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Re: Error in xmldsig REC

From: Martin Duerst <duerst@w3.org>
Date: Sat, 01 Jun 2002 10:32:30 +0900
Message-Id: <4.2.0.58.J.20020601101932.03c87620@localhost>
To: reagle@w3.org, <w3c-ietf-xmldsig@w3.org>
Cc: xml-encryption@w3.org, w3c-i18n-ig@w3.org

At 15:59 02/05/31 -0400, Joseph Reagle wrote:

>While looking at xenc's use of the MimeType and Encoding attributes I
>noticed that in the text we say Encoding="base64" but the schema says
><attribute name='Encoding' type='anyURI' use="optional"/>.

Hello Joseph,

Your mail is a bit out of context. Are you talking about XML Sig,
or XML Enc? And which element(s)?

I just went back to both specs, and my impression was that the
word 'encoding' appears in too many contexts, and in particular
it's unqualified in too many contexts. Having 'encoding' in
the XML declaration and 'Encoding' mean different things is
bad enough, but it may be too late to be changed. But I think
it is very worthwhile to make sure that in the text, every
single instance of the word 'encoding' is qualified
(e.g. 'character encoding', 'transfer encoding',...), and
that the differences are pointed out clearly.

I'm sorry that such a comment comes at such a late stage,
but I hope it's still possible to apply it. I'm glad to
help if necessary.

Regards,    Martin.



>I went to check
>what xmldsig says, and it unfortunately says the same thing! So we need to
>answer two questions:
>
>1. Confirm our intent is to specify an informational (no action need be
>taken) TES: Transfer Encoding Syntax (e.g., base64, uuencode, BinHex,
>quoted-printable, gzip, etc) and not a CEF: Character Encoding Form (e.g.,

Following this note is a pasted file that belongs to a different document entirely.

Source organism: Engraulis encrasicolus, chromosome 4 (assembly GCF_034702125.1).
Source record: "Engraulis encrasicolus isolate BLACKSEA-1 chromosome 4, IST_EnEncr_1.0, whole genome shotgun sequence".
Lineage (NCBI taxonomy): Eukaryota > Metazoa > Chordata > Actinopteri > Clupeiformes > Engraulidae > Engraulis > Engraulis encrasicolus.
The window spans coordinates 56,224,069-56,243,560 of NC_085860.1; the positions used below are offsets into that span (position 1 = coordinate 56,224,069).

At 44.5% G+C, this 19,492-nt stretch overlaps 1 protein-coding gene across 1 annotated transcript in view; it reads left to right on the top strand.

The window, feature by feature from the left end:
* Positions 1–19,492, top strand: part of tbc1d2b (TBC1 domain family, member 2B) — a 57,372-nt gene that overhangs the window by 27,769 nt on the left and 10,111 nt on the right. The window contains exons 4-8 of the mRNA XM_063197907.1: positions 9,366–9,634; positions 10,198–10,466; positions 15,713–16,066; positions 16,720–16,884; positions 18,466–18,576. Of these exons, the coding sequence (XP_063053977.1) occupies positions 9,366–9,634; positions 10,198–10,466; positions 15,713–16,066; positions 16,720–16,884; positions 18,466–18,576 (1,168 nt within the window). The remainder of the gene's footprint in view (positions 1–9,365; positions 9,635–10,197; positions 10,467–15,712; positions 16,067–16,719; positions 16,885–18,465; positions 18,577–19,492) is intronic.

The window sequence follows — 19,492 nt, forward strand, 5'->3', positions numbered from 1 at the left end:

>UTF-8, UTF-16), or CES: Character Encoding Scheme (e.g.,  UTF-16BE,
>UTF-16LE.) Given we say Encoding, the example uses "base64", and we're
>using this to encode various objects (like a PDF, Word file, etc.) I think
>it is safe to say we mean a Transfer Encoding Syntax.
>2. How do we want to represent this, as a string or URI?
>A. Is there a registry for TES?
>B. We have a URI for base64 which his easy to use.
>C. I think it's easier to change the text to an example using a URI, then
>to change the schema of the REC...
>
>[1] http://www.unicode.org/unicode/reports/tr17/
>    The five levels can be summarized as:
>      * ACR: Abstract Character Repertoire
>           + the set of characters to be encoded, e.g., some alphabet or
>             symbol set
>      * CCS: Coded Character Set
>           + a mapping from an abstract character repertoire to a set of
>             non-negative integers
>      * CEF: Character Encoding Form
>           + a mapping from a set of non-negative integers (from a CCS) to
>             a set of sequences of particular code units of some specified
>             width, such as bytes
>      * CES: Character Encoding Scheme
>           + a mapping from a set of sequences of codes units (from one or
>             more CEFs) to a serialized sequence of bytes
>      * TES: Transfer Encoding Syntax
>           + a reversible transform of encoded data. This data may or may
>             not contain textual data
>
>Character Repertoire (CR) = a set of abstract characters
>Coded Character Set (CCS) = a mapping of code values (space, points,
>     positions) to a Character Repertoire
>Character Encoding Scheme (CES) = scheme for representing a character
>     repertoire in a code space. Frequently, a (|CR| > |code space|) so one
>     has to do various extensions and escaping to represent those extra
>     chacters. UTF-8 is a CES.
>Charset = CCS + CES
>http://www.faqs.org/rfcs/rfc1521.html
>
>http://www.iana.org/assignments/character-sets
>http://czyborra.com/utf/
Received on Saturday, 1 June 2002 15:46:37 GMT

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